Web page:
Wellspring Wireless: Revolutionizing Utility Metering with Wireless Technology
Wireless technology has made life much more convenient for all of us; we can sit in a coffee shop and surf the Internet with our laptops; we can talk to someone in China on a cell phone, no wires attached; and, thanks to Wellspring Wireless, it is also possible to remotely check utility meters, including gas, water, sewer and electricity, without hiring a single meter reader.
Wellspring Wireless uses ZigBee two-way radio technology to measure utility use through more than 60,000 individual meters every day-in multifamily and multistory buildings, high-rises, garden/campus style complexes and more. Wellspring Wireless concentrates on “sub-metering,” which means the company can break down the utility metering of a building to determine the proportion of energy used by specific tenants and their individual appliances and building systems.
“Our feedback can help motivate changes that lower utility use,” says Wade Smith, CEO of Wellspring Wireless. “It’s an old business adage that you can’t control what you don’t measure. For example, imagine controlling your speed at 65 miles per hour with no speedometer. Now imagine lowering your energy use if you have no idea where your energy waste is happening.”
Monitoring and Remote Control
The ZigBee wireless protocol is used both for monitoring and control, allowing Wellspring not only to pinpoint, but also to fix problems that may occur remotely. “Say someone doesn’t pay their bill, or there’s a big leak in the building-we can send a radio signal to shut off the water valves rather than having to run around and manually shut them off,” Smith says.
Because of the energy-saving applications of Wellspring’s products, which include the Wellspring Aqura Water Meter and the Wellspring Energy Monitor, the company has what Smith calls a “great role to play” in the Governor’s Energy Independence Fund Initiative.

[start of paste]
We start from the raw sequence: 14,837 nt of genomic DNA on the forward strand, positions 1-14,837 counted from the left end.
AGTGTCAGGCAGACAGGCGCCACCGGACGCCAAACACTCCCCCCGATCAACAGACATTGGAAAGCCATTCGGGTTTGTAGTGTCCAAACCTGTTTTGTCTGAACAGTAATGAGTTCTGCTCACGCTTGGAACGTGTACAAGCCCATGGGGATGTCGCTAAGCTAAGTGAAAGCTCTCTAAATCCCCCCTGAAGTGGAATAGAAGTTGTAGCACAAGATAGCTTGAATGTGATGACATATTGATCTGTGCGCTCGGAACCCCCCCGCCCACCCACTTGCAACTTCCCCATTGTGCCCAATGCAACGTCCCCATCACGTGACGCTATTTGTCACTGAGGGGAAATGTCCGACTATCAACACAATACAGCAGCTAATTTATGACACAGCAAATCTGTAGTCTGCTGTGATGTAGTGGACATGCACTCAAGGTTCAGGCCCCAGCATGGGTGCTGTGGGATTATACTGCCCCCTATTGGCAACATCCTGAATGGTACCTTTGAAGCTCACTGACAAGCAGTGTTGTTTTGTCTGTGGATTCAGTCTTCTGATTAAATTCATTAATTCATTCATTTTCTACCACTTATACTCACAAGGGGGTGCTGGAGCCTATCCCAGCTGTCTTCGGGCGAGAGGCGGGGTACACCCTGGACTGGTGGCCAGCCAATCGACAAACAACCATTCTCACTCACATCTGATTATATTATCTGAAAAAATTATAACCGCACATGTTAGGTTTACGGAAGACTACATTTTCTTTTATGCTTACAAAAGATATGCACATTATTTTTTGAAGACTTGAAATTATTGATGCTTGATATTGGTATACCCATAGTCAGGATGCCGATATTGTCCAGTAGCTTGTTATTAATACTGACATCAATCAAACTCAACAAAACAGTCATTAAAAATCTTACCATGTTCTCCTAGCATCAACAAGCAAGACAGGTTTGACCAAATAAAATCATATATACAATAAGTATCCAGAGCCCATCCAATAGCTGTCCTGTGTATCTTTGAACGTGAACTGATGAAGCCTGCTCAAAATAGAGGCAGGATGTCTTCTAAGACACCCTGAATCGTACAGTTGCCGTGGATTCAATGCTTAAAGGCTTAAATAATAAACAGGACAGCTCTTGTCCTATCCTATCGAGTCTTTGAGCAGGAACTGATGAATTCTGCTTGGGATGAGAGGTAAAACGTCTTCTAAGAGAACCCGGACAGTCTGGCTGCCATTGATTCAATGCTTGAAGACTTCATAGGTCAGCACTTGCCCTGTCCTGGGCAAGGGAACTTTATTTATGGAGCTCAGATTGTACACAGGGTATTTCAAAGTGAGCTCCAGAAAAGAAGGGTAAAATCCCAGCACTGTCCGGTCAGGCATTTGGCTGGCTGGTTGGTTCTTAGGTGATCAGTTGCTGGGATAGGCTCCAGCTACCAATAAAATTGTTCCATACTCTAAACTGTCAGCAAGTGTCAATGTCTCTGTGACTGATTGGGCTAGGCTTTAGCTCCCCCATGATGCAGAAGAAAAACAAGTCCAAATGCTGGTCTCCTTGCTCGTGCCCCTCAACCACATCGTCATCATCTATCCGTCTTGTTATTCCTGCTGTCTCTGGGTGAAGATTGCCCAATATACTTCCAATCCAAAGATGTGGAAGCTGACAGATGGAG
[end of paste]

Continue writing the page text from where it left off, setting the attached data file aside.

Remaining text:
“A national study from the Environmental Protection Agency shows a 15.4 percent drop in utility consumption as a direct result of our sub-metering,” he says. In addition, the company estimates that most customers will see payback on their Wellspring Wireless investment in as short as one to two years.
Help from a Timely Investment
Wellspring Wireless (formerly Wellspring Acquisitions) began as a spin-off of American Standard in 1996, doing water conservation retrofits in existing buildings. “This business later morphed into the broad utility sub-metering company with a lead in ZigBee radio technology,” Smith says. “It was a very amicable split-American Standard gave my partner and me the right to use the product we had developed, as well as the logo, literature, etc.”
One of Wellspring’s products, a radio network for use by electrical utilities for which Wellspring has a patent pending, was funded by an investment of $190,000 from Ben Franklin Technology Partners in 2006. “Wellspring is currently working to refine this system and prepare it for electric utility metering customers who are committed to ZigBee. The constituency of prospective customers is growing, and our technology is gaining stature,” says Smith.
Two-Ways Are Better Than One
Smith says two things make Wellspring’s sub-metering systems stand apart from the competition. “The first goes back to our unique and patented water metering practice, which is intended for serving small loads, such as small apartments or appliances,” Smith says. “We offer a complete line of sub-metering applications-there is no application we cannot do, and we are the only company that can say that.”
Secondly, Wellspring stands apart because of their use of the ZigBee radio technology. “All other radio-based meter systems are one-way, but ZigBee is two-way,” Smith says. “The advantage of two-way is that all messages are acknowledged. ZigBee networks also change message routing and channel frequencies on the fly as required to make certain every message is delivered,” Smith says.
Smith says that Wellspring is a pioneer in the utility sub-metering application of ZigBee technology. Eventually, ZigBee will be used to turn lights on and off, to control temperatures, to control the acoustical environment of a building and monitor security-all remotely.
Wellspring Wireless currently employs nine full-time employees and one part timer. “It’s hard to say how large we will get,” Smith says. “At this point, we are focused on making a great product, serving our customers, advancing our technology and building our reputation. And with that, growth will come.”
Keynotes June, 2007
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